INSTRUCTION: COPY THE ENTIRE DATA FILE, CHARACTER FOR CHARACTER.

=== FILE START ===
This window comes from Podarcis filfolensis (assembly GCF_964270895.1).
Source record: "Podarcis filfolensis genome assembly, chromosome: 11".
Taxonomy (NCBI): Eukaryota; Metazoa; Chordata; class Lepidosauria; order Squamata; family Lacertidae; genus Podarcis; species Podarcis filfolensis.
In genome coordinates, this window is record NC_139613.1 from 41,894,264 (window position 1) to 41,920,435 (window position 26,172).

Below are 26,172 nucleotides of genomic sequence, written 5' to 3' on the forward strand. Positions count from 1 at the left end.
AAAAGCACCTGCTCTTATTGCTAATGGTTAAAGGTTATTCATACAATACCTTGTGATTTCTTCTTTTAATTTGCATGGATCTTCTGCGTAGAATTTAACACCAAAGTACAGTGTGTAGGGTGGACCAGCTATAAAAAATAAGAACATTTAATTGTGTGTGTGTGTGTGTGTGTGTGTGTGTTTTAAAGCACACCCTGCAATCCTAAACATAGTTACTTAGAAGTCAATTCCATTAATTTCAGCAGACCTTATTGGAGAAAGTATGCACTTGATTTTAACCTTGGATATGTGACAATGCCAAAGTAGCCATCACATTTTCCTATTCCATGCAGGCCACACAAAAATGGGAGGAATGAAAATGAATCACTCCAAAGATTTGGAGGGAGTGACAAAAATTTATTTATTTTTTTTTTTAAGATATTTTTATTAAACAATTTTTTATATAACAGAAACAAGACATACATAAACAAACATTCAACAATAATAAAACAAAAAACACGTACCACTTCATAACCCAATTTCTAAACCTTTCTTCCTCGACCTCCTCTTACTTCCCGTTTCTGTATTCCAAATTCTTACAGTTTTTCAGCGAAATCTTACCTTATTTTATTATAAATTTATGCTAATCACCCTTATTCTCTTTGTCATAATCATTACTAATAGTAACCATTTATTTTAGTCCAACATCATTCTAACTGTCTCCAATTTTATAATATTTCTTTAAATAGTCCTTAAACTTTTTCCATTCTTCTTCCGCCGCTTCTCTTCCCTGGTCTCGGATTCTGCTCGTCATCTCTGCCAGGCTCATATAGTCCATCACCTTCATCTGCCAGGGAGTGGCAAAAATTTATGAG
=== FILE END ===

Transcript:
This window comes from Podarcis filfolensis (assembly GCF_964270895.1).
Source record: "Podarcis filfolensis genome assembly, chromosome: 11".
Taxonomy (NCBI): Eukaryota; Metazoa; Chordata; class Lepidosauria; order Squamata; family Lacertidae; genus Podarcis; species Podarcis filfolensis.
In genome coordinates, this window is record NC_139613.1 from 41,894,264 (window position 1) to 41,920,435 (window position 26,172).

Below are 26,172 nucleotides of genomic sequence, written 5' to 3' on the forward strand. Positions count from 1 at the left end.
AAAAGCACCTGCTCTTATTGCTAATGGTTAAAGGTTATTCATACAATACCTTGTGATTTCTTCTTTTAATTTGCATGGATCTTCTGCGTAGAATTTAACACCAAAGTACAGTGTGTAGGGTGGACCAGCTATAAAAAATAAGAACATTTAATTGTGTGTGTGTGTGTGTGTGTGTGTGTGTTTTAAAGCACACCCTGCAATCCTAAACATAGTTACTTAGAAGTCAATTCCATTAATTTCAGCAGACCTTATTGGAGAAAGTATGCACTTGATTTTAACCTTGGATATGTGACAATGCCAAAGTAGCCATCACATTTTCCTATTCCATGCAGGCCACACAAAAATGGGAGGAATGAAAATGAATCACTCCAAAGATTTGGAGGGAGTGACAAAAATTTATTTATTTTTTTTTTTAAGATATTTTTATTAAACAATTTTTTATATAACAGAAACAAGACATACATAAACAAACATTCAACAATAATAAAACAAAAAACACGTACCACTTCATAACCCAATTTCTAAACCTTTCTTCCTCGACCTCCTCTTACTTCCCGTTTCTGTATTCCAAATTCTTACAGTTTTTCAGCGAAATCTTACCTTATTTTATTATAAATTTATGCTAATCACCCTTATTCTCTTTGTCATAATCATTACTAATAGTAACCATTTATTTTAGTCCAACATCATTCTAACTGTCTCCAATTTTATAATATTTCTTTAAATAGTCCTTAAACTTTTTCCATTCTTCTTCCGCCGCTTCTCTTCCCTGGTCTCGGATTCTGCTCGTCATCTCTGCCAGGCTCATATAGTCCATCACCTTCATCTGCCAGGGAGTGGCAAAAATTTATGAG